Wines of Madeira, Portugal

Situated north of Tenerife, in the Atlantic Ocean, Madeira Island is Part of the Madeira archipelago. The province enjoys the status of an Outermost Region of the European Union, as an autonomous region of Portugal.  Blessed with a tropical climate, it is an excellent year-round touristic attraction, being visited every year by approximately one million tourists. Besides its beautiful landscapes, the isle of Madeira is well known for exquisite wines, often associated with the fortified Madeira wine.

Portugal Wine mapGeography and climate

Located 520 km away from the African Coast and 1,000 km from the European Continent, it is a volcanic island, rich in geographical diversity. Because of its mountainous landscape, it is difficult to cultivate, its vineyards being planted mostly in flatter areas, on artificial terraces of red and basaltic bedrock. With an average temperature of 19 °C, and heavy rainfalls, winemakers struggle to face fungal grape illnesses and botrytis; similar to the Vinho Verde techniques, the Madeira vineyards are trained to grow tall and off the ground, so the berries wouldn’t be in constant contact with the humid soils. Typically, vignerons grow cabbages and other crops in the spaces between the vines, having the same goal of reducing humidity. After surviving a real struggle against pests, the grapes of Madeira grow rich and aromatic, the hallmark varieties being Malvasia, Bual, Verdelho and Sercial.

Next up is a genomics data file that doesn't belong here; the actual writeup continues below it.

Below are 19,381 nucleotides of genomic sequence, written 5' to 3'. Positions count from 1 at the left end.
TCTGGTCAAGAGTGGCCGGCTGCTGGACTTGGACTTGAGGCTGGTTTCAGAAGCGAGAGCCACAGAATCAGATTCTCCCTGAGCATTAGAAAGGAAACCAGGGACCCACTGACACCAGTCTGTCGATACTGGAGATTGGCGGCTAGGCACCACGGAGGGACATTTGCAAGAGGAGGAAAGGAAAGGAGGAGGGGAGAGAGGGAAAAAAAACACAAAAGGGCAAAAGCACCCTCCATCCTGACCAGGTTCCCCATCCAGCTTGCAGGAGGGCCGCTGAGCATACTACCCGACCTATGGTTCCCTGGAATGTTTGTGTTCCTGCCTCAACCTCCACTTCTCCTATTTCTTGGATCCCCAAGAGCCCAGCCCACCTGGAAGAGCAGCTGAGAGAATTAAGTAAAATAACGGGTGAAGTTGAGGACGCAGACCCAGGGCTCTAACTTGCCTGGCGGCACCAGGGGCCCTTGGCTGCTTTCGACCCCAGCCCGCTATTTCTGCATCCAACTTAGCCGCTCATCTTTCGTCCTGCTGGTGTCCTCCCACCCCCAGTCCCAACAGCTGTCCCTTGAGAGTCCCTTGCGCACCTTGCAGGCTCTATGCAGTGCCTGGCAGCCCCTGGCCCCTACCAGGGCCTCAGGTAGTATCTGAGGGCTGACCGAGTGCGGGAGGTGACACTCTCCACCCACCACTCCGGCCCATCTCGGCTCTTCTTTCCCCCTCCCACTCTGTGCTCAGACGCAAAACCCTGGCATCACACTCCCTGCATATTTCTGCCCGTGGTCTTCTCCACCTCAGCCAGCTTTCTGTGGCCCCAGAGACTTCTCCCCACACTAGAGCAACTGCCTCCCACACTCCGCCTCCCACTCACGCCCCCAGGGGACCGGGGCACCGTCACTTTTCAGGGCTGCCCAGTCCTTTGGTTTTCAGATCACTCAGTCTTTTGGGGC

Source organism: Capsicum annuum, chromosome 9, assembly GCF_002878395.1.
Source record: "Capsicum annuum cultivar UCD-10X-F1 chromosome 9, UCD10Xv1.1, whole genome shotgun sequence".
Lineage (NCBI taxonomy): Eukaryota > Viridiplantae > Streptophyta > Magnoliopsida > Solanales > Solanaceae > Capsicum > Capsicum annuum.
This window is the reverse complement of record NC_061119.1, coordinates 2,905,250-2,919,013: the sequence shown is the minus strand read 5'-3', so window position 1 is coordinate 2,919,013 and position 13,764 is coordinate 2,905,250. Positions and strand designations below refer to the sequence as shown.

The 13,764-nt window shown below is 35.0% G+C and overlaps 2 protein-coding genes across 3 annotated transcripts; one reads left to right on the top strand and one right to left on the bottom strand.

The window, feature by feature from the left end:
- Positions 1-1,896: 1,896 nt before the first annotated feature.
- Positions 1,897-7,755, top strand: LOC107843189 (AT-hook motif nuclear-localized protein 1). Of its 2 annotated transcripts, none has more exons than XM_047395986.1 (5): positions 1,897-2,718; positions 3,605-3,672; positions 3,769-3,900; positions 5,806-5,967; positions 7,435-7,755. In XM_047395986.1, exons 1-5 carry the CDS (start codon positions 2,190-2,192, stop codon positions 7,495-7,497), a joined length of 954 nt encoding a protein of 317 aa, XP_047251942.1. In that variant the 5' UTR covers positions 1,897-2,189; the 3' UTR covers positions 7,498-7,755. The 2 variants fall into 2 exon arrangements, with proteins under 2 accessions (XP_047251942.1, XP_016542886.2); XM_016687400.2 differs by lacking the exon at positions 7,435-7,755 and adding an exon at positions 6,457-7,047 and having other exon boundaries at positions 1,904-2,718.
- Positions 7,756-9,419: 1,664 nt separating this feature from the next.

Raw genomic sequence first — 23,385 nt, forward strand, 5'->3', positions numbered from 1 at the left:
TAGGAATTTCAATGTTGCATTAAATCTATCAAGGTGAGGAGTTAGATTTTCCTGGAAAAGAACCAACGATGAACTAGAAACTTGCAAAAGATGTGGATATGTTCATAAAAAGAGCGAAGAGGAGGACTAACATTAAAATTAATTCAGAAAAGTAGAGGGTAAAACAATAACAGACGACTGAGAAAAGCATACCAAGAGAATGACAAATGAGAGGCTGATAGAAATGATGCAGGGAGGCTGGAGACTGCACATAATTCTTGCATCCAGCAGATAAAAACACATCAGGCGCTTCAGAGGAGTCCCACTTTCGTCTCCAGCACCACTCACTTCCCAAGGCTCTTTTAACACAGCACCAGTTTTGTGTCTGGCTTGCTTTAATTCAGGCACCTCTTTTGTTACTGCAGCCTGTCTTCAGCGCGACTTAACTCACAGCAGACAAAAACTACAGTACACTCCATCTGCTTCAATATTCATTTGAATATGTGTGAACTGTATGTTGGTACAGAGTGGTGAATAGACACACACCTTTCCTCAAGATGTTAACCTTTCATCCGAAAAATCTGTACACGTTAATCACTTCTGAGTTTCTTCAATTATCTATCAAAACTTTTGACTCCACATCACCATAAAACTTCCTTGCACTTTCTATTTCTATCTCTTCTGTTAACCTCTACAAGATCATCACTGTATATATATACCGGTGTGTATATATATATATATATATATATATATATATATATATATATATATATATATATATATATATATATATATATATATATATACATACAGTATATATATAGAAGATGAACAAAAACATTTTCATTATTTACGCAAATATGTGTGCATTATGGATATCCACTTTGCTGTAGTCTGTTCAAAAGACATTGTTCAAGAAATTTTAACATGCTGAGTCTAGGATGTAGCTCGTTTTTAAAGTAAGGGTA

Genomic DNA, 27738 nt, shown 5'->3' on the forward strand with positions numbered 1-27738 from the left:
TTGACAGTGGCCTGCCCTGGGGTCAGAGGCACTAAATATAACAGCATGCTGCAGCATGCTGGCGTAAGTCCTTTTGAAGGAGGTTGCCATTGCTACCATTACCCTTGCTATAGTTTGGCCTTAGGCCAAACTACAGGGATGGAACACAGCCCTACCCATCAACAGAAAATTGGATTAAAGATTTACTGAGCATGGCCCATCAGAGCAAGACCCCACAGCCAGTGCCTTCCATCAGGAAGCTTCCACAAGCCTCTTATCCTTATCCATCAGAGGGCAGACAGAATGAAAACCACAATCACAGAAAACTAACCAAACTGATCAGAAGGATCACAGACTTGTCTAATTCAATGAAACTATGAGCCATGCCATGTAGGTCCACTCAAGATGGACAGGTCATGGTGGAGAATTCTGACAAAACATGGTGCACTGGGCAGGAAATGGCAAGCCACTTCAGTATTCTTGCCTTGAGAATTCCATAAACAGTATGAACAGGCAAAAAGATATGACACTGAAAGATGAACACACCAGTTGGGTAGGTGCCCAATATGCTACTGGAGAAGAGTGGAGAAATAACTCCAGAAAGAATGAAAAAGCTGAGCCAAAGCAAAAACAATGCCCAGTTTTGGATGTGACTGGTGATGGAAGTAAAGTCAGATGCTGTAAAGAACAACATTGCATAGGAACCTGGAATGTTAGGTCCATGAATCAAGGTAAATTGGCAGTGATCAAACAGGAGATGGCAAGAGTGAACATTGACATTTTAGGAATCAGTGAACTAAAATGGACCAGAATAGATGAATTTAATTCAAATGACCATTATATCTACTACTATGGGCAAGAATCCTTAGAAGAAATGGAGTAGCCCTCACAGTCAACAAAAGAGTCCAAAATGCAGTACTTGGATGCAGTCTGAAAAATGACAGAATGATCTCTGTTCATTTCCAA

Major grapes:

  • White varieties:Verdelho, Sercial,Bual;
  • Red varieties: Tinta Negra Mole, Malvasia;

The man-made terraces of Madeira are similar to the ones in Douro and serve the same purpose; with a rocky and infertile terrain, the terroir of this island needs a lot of passion to make winegrowing possible.

Learning how to maintain quality and efficiency, several native grapes are grown here, some of the most popular being the four major varieties used for producing Madeira wine:

  1. Sercial: with the smallest amount of sugar, it is as dry as it can get. With a noticeable sense of acidity, this wine has an intense color, and is characterized by and almond aroma.
  2. Verdelho: acidic and slightly sweeter, this exquisite wine is famous for its smoky qualities.
  3. Bual: with a raisin aroma, it is a medium-rich wine, known for its deep-dark color, and a fine distinctive texture.
  4. Malmsey: being the sweetest of the Madeira wines, it is associated with coffee-caramel flavors and a dark red color.


While Bual and Malvasia are often fermented on their skins, technique necessary for obtaining a richer texture, Sercial and Verdelho and Tinta Negra Mole are pre-peeled for the production of dryer wines. The process that makes Madeira wines unique is called estufagem, a method conceived for doubling the wine’s lifespan during extended sea journeys, through tropical temperatures. The consequences of this practice are a mild pasteurization and an impressive prolonged survival rate of over 150 years. Madeira wines are highly appreciated in areas where wine cellars are considered impractical, successfully enduring hot summers and oxygen exposure, the oldest bottle on the market being produced in the year 1715.

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